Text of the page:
As we hiked along this archaic highway, I pictured how it must have looked in its prime. Cleared of foliage, with the sun beaming down onto gleaming white limestone, this once bustling road would have been an artery of commerce.

At long last, our legs aching and any exposed skin peppered with insect bites, we finally arrived at El Mirador.

The lost city of El Mirador, Guatemala

As we entered camp and dropped our bags, Antonio suggested we repeat the previous day’s exercise, and climb the El Tigre pyramid (the second largest in the city) before sunset. Rousing ourselves, we made our way to the base, and began to climb.

Archaeologists have been working at El Mirador since 2003, and the rough wooden steps embedded in the soil covering the stone beneath survive in good condition. As we cleared the canopy and climbed the pyramid, the full scale of El Mirador was finally revealed to us.

The city boasts several thousand structures encompassing over ten square miles. As we caught our breaths and turned to take in the stunning view, we could finally see El Mirador’s most famous monument. Positioned opposite the face of El Tigre, the colossal monolith of La Danta loomed over the entire site.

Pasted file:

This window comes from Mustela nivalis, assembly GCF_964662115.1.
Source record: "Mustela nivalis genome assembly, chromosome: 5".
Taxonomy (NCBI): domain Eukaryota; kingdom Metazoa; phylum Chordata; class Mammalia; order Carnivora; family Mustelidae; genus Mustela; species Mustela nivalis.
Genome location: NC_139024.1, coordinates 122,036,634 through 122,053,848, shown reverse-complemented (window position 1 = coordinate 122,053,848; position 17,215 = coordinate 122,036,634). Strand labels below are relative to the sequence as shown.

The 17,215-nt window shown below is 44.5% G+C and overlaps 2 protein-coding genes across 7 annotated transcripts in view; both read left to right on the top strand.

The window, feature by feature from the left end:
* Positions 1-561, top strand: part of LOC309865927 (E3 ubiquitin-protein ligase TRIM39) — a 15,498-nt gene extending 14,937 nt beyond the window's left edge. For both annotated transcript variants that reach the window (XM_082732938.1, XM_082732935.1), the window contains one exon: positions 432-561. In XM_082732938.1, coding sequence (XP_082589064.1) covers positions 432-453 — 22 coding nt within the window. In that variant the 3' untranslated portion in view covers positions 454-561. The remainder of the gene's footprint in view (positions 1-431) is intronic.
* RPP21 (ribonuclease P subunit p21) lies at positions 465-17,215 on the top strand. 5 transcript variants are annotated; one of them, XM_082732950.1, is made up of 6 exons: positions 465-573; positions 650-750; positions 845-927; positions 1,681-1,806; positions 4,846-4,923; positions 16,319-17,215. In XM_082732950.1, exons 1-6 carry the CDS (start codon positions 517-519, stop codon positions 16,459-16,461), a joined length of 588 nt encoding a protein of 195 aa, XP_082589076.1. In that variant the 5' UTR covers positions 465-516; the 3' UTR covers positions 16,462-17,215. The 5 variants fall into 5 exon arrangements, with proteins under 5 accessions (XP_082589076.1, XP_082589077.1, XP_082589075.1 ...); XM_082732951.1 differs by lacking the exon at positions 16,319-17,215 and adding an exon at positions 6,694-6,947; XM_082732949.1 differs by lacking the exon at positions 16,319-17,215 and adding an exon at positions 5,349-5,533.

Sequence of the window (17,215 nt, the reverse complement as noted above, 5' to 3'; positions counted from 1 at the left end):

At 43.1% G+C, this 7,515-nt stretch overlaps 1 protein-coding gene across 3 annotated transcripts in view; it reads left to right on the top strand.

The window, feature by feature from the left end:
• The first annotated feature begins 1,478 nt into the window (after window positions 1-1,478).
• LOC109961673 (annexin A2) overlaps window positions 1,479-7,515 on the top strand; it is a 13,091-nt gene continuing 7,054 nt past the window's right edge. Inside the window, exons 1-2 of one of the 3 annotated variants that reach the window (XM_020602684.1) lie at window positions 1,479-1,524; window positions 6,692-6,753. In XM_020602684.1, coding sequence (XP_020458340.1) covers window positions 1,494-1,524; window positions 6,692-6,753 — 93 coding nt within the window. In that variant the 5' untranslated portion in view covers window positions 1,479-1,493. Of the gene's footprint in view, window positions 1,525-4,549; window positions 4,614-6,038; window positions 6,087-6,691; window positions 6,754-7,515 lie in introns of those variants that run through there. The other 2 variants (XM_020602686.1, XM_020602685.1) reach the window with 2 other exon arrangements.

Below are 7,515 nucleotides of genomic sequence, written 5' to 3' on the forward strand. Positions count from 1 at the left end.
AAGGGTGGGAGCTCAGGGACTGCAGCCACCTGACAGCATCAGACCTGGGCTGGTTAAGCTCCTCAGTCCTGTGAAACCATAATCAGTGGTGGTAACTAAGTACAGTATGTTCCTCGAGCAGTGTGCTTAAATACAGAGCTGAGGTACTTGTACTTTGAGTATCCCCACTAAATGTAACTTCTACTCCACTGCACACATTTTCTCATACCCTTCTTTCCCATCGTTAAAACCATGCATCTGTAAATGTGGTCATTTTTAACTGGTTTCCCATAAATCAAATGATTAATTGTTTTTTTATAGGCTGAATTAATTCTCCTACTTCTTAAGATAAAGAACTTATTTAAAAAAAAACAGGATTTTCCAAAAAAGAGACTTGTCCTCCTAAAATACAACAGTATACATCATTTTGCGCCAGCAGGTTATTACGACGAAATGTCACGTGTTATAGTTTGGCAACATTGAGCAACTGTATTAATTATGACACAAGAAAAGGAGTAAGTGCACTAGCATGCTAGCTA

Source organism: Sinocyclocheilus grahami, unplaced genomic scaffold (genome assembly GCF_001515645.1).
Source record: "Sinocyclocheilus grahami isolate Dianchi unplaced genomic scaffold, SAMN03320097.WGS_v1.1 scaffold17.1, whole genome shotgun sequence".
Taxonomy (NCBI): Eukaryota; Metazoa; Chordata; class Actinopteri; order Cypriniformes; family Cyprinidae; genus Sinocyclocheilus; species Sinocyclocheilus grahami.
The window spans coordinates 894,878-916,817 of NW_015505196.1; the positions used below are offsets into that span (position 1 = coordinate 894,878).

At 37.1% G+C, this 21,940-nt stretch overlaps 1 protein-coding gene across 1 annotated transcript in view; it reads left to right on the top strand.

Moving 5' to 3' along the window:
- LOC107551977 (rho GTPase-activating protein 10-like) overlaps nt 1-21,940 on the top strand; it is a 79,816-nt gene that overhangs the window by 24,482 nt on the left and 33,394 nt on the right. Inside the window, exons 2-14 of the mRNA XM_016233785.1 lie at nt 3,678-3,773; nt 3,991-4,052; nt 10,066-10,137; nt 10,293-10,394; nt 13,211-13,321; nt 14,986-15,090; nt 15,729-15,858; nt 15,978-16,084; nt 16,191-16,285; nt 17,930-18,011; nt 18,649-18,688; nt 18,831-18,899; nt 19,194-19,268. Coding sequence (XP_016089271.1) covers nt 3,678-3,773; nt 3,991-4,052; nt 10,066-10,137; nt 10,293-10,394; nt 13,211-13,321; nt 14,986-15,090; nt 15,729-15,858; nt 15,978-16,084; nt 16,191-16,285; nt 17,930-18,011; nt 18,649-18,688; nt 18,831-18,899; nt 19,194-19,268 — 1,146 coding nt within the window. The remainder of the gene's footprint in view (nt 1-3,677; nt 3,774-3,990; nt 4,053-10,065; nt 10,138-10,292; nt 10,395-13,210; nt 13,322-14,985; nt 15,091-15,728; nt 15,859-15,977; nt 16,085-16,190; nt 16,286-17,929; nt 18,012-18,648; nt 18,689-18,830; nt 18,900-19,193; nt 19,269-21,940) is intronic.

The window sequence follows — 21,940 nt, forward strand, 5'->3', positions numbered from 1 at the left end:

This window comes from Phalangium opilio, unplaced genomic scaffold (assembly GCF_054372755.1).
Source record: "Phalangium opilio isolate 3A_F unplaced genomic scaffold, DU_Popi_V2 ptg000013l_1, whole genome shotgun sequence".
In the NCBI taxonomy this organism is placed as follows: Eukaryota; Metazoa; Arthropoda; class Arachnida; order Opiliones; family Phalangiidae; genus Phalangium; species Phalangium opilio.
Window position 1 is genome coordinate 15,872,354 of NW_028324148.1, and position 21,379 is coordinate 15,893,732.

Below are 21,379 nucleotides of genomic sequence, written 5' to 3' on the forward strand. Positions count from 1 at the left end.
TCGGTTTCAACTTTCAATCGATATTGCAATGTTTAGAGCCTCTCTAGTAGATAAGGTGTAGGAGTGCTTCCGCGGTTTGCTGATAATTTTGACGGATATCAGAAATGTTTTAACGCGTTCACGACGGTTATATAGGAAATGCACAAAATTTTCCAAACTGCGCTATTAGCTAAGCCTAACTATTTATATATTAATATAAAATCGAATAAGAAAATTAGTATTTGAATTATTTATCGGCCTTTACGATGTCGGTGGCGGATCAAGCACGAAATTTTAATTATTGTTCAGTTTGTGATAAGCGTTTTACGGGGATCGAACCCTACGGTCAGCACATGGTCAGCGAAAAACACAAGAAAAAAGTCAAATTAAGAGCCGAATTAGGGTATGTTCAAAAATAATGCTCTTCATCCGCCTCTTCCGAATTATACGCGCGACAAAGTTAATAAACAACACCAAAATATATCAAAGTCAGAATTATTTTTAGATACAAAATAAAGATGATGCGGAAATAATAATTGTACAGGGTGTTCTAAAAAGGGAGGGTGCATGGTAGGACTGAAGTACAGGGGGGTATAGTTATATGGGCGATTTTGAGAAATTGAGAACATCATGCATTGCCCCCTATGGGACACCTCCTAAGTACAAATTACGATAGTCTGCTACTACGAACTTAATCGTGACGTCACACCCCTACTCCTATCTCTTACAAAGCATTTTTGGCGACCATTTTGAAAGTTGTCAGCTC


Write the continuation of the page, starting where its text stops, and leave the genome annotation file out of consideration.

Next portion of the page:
Carpeted in vegetation, the single tree crowned the peak of the pyramid, the highest living thing for miles.

The next day, Antonio took us on a tour around the site, showing us intricate stucco carvings and explaining the structure of Mayan society. One of the most interesting features to me was that the Pre-Classic (roughly 1000-800 BC until 250 AD) buildings used the larger blocks, and later constructions used only the smaller blocks which remained in the quarries. They built everything without metal tools, and without working animals to move the huge quantities of stone.

We explored in a dreamlike state, with moss covered stonework erupting from the forest around us with no rhyme or reason, the meticulous planning of the city obscured by the jungle.

Climbing La Danta

In the afternoon, we headed along the 3km causeway, La Calzada Danta, from the city ruins to the main acropolis. To try and encapsulate the true size of this astonishing complex would be impossible. Suffice to say, though, we could scarcely believe the immense mountain was man made, and built out of stone moved by bare hands.